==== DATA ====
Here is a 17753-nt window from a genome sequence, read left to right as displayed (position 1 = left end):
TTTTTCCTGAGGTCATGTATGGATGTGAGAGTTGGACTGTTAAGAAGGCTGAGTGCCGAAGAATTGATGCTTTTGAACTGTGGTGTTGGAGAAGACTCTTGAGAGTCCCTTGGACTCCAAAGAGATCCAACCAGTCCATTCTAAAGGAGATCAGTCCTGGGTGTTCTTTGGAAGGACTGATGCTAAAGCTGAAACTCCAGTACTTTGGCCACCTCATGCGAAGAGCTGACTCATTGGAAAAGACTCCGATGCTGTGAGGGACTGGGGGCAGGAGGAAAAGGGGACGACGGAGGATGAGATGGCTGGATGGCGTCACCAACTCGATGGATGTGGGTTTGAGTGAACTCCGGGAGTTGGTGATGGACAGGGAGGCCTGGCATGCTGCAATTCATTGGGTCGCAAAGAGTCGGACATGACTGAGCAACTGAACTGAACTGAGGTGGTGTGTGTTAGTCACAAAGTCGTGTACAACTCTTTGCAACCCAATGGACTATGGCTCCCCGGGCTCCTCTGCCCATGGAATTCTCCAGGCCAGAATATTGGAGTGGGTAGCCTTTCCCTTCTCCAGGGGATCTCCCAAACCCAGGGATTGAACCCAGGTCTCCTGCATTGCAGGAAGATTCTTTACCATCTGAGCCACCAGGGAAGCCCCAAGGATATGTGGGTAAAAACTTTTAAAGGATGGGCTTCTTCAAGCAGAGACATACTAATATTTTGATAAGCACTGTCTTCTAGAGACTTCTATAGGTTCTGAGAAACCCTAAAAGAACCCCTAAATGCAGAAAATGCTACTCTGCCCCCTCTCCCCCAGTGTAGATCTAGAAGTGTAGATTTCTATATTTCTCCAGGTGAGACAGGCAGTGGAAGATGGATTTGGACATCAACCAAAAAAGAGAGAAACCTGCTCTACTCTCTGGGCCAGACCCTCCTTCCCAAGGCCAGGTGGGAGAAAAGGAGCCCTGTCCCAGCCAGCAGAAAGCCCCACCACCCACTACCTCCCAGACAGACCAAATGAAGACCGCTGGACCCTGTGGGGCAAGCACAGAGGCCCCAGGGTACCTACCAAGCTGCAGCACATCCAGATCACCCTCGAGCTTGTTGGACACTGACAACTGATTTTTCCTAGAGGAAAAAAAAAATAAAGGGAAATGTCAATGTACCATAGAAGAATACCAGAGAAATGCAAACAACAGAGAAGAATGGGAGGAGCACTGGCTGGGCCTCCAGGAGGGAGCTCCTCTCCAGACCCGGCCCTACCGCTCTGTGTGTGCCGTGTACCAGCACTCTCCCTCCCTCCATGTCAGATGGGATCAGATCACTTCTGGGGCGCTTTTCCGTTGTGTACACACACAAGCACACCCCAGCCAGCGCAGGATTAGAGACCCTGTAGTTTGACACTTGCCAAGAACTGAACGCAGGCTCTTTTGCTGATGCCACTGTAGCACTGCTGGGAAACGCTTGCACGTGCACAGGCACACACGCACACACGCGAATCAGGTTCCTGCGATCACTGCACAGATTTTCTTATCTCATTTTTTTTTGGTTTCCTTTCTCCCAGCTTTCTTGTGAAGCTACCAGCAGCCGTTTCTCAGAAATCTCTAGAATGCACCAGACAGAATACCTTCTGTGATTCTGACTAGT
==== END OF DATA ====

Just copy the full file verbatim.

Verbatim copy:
Here is a 17753-nt window from a genome sequence, read left to right as displayed (position 1 = left end):
TTTTTCCTGAGGTCATGTATGGATGTGAGAGTTGGACTGTTAAGAAGGCTGAGTGCCGAAGAATTGATGCTTTTGAACTGTGGTGTTGGAGAAGACTCTTGAGAGTCCCTTGGACTCCAAAGAGATCCAACCAGTCCATTCTAAAGGAGATCAGTCCTGGGTGTTCTTTGGAAGGACTGATGCTAAAGCTGAAACTCCAGTACTTTGGCCACCTCATGCGAAGAGCTGACTCATTGGAAAAGACTCCGATGCTGTGAGGGACTGGGGGCAGGAGGAAAAGGGGACGACGGAGGATGAGATGGCTGGATGGCGTCACCAACTCGATGGATGTGGGTTTGAGTGAACTCCGGGAGTTGGTGATGGACAGGGAGGCCTGGCATGCTGCAATTCATTGGGTCGCAAAGAGTCGGACATGACTGAGCAACTGAACTGAACTGAGGTGGTGTGTGTTAGTCACAAAGTCGTGTACAACTCTTTGCAACCCAATGGACTATGGCTCCCCGGGCTCCTCTGCCCATGGAATTCTCCAGGCCAGAATATTGGAGTGGGTAGCCTTTCCCTTCTCCAGGGGATCTCCCAAACCCAGGGATTGAACCCAGGTCTCCTGCATTGCAGGAAGATTCTTTACCATCTGAGCCACCAGGGAAGCCCCAAGGATATGTGGGTAAAAACTTTTAAAGGATGGGCTTCTTCAAGCAGAGACATACTAATATTTTGATAAGCACTGTCTTCTAGAGACTTCTATAGGTTCTGAGAAACCCTAAAAGAACCCCTAAATGCAGAAAATGCTACTCTGCCCCCTCTCCCCCAGTGTAGATCTAGAAGTGTAGATTTCTATATTTCTCCAGGTGAGACAGGCAGTGGAAGATGGATTTGGACATCAACCAAAAAAGAGAGAAACCTGCTCTACTCTCTGGGCCAGACCCTCCTTCCCAAGGCCAGGTGGGAGAAAAGGAGCCCTGTCCCAGCCAGCAGAAAGCCCCACCACCCACTACCTCCCAGACAGACCAAATGAAGACCGCTGGACCCTGTGGGGCAAGCACAGAGGCCCCAGGGTACCTACCAAGCTGCAGCACATCCAGATCACCCTCGAGCTTGTTGGACACTGACAACTGATTTTTCCTAGAGGAAAAAAAAAATAAAGGGAAATGTCAATGTACCATAGAAGAATACCAGAGAAATGCAAACAACAGAGAAGAATGGGAGGAGCACTGGCTGGGCCTCCAGGAGGGAGCTCCTCTCCAGACCCGGCCCTACCGCTCTGTGTGTGCCGTGTACCAGCACTCTCCCTCCCTCCATGTCAGATGGGATCAGATCACTTCTGGGGCGCTTTTCCGTTGTGTACACACACAAGCACACCCCAGCCAGCGCAGGATTAGAGACCCTGTAGTTTGACACTTGCCAAGAACTGAACGCAGGCTCTTTTGCTGATGCCACTGTAGCACTGCTGGGAAACGCTTGCACGTGCACAGGCACACACGCACACACGCGAATCAGGTTCCTGCGATCACTGCACAGATTTTCTTATCTCATTTTTTTTTGGTTTCCTTTCTCCCAGCTTTCTTGTGAAGCTACCAGCAGCCGTTTCTCAGAAATCTCTAGAATGCACCAGACAGAATACCTTCTGTGATTCTGACTAGT